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– “Have you ever seen the pyramids?”

– “The ones in Egypt or the ones in Sudan?

Instant backpacking points! Seriously though, when people talk about the pyramids they are generally referring to the ones in Egypt. Then again that’s half the beauty of the Sudanese pyramids, you’re almost guaranteed to have them all to yourself.

The pyramids in Sudan

There are two main sites to visit the Sudanese pyramids:

1)    The Meroe Sites / Begrawiya. This site is found 200 km or so north of Khartoum and is hosts the largest selection of pyramids found in Sudan. It’s possible to visit the pyramids as part of a day trip from Khartoum, either by bus or taxi, but in all honesty that’s a bit of a mission.  An easier (and cheaper) way of doing it is to sleep in Atbara and take a day trip from there, its about 80km each way so you can get a bus or if there are a couple of you then a taxi cost around $30 USD all in.

camels in Sudan

Pyramids in sUDAN

When you arrive at the site prepare to be amazed. The place seems untouched my tourism and there no road to get to it, you have to offroad through the desert to get there. It costs around 20 SDP (about $7) and will be the best money you spend in Sudan. 2 guys with a camel and an old lady selling tickets, other than that it’s just you, 20 pyramids and a whole lot of desert. More than likely, you’ll be the only tourists there and it’s a surreal feeling to be at such an important historical sight with the freedom to roam around carefree. I gave the camel guys 5 SDP to ride their camels around instead of walking on the scorching hot sand and it was money well invested. Check out the pics:

2)    Jebel Barkal: Another cool selection of Sudanese pyramids but not quite as impressive as Begrawiya. Sleep in Karima and get a cab the 4km out of town to the pyramids, there’s also a run down temple complex there too. Again, you’ll be the only person there and that alone is a great experience, it’s free to visit too so no excuses not to go!

Jebel Barkal Sudan

El Kurru: Again, this is reachable from a day trip (via bus for $1 USD or, more conveniently, taxi for $12). There are 2 underground tombs complete with Egyptian style hieroglyphics. The area these are found is amazing, with tombs and old temples everywhere, nothing has been properly excavated yet and as soon as Unesco get their hands on these Sudanese sights, they’ll be world famous for sure. The ticket costs around $5 USD per person.

El Kurru

El Kurru Sudan

Ok, well I hope you get the opportunity to visit Sudan and get well and truly off the beaten track. You won’t regret it, I promise you that and when you are fighting the hordes of tourist at the Pyramids in Egypt you can look back with nostalgia at the time in Sudan when you had the whole site to yourself. Happy travels =)

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22 thoughts on “Visiting the Pyramids of Sudan

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  14. Hey Johnny !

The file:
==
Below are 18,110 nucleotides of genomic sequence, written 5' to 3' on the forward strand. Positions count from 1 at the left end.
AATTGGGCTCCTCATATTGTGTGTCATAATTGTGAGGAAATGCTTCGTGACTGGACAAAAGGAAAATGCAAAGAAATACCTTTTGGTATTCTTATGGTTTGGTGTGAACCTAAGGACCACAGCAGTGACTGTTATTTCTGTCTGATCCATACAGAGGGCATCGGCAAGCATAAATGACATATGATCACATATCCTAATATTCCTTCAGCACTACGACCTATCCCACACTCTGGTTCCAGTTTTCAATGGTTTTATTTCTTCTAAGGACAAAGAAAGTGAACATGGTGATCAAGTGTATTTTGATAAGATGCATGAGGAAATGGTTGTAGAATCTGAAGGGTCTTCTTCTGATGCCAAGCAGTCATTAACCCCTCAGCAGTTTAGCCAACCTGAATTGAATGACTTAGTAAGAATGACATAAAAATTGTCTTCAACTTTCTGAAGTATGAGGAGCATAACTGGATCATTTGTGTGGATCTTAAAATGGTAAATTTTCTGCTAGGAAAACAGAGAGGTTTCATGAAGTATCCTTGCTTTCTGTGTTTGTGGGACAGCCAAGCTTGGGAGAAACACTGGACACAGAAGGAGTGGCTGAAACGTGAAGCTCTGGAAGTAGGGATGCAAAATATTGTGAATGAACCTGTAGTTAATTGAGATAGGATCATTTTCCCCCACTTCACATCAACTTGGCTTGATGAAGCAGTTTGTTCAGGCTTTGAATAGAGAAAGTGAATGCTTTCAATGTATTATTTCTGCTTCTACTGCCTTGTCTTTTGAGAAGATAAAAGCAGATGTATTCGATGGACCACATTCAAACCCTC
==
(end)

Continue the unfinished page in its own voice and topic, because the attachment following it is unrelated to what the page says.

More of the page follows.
Camel ride = cheesy…anyways, if you’ve ridden a camel around already what’s the need to ride one around a pyramid ??
    But if you’re off to Egypt I would highly recommend going to Aswan and the temple there….
    ..If you go to the Valley of the Kings try to get off the beaten track and go into some of the (supposedly) closed ones….
    ..The Karnak temple was my favourite…quite amazing… and when you cross the Nile there’s a temple surrounded by mountains (can’t remember the name) but again, if you go off the beaten track and climb the mountains around it there are all kinds of interesting goodies, like caves and tombs…I found an open cave where they were doing some excavating and what seemed like mummies…found some little petrified shells on the ground too….
    Enjoy the travels, looking forward to checkin out your photos & write up.

    1. thanks for all the tips Claudia, really appreciate it =) i’m actually in Aswan right now, it’s an amazing place. Doesn’t feel like Africa anymore that’s for sure.

      I’ll take ur tips on board and fill you in when i fulfill them, thanks again!

  15. Greetings from China … Sudan; great. I tried to get to these pyramids in 1991 from Chad – but got kicked out before getting towards Sudan; and failed again in 1995 from Ethiopia. But third time lucky. As I’m currently making my way back to Africa now, from Asia, over the next year or two …

    Regards – MRP | the candy trail … a nomad across the planet, since 1988

    1. hey Michael,

      your travels are insane and to think i have seen something you havent (yet) is an experience in itself! When you make it there send me an msg and tell me how you get on! I love the changes on ur site too, i saw it a year or 2 ago and it looks awesome now!

      johnny

  16. Okay, I gotta say that I loved the photo with you guys all jumping up and the pyramids behind you! Great ! Hilarious ! … and I must confess I never knew there were any pyramids in Sudan ** and quite right, when I visited the ones in Egypt there were so many tourists, buses, and the ultimate tourist trap of the ‘camel ride around the pyramid’ – annoying and cheesy. So looks like you found the spot !
    claudia

    1. Hey Claudia,

      Thanks for having a look. It was an amazing experience, after all the traveling we all do – to find such an historic place and have it to yourself was an amazing, if somewhat surreal, occasion! I was thinking about keeping the secret so it doesn’t get ruined lol 😛

      i’m off to egypt today so you wouldn’t recommend the camel ride then?!

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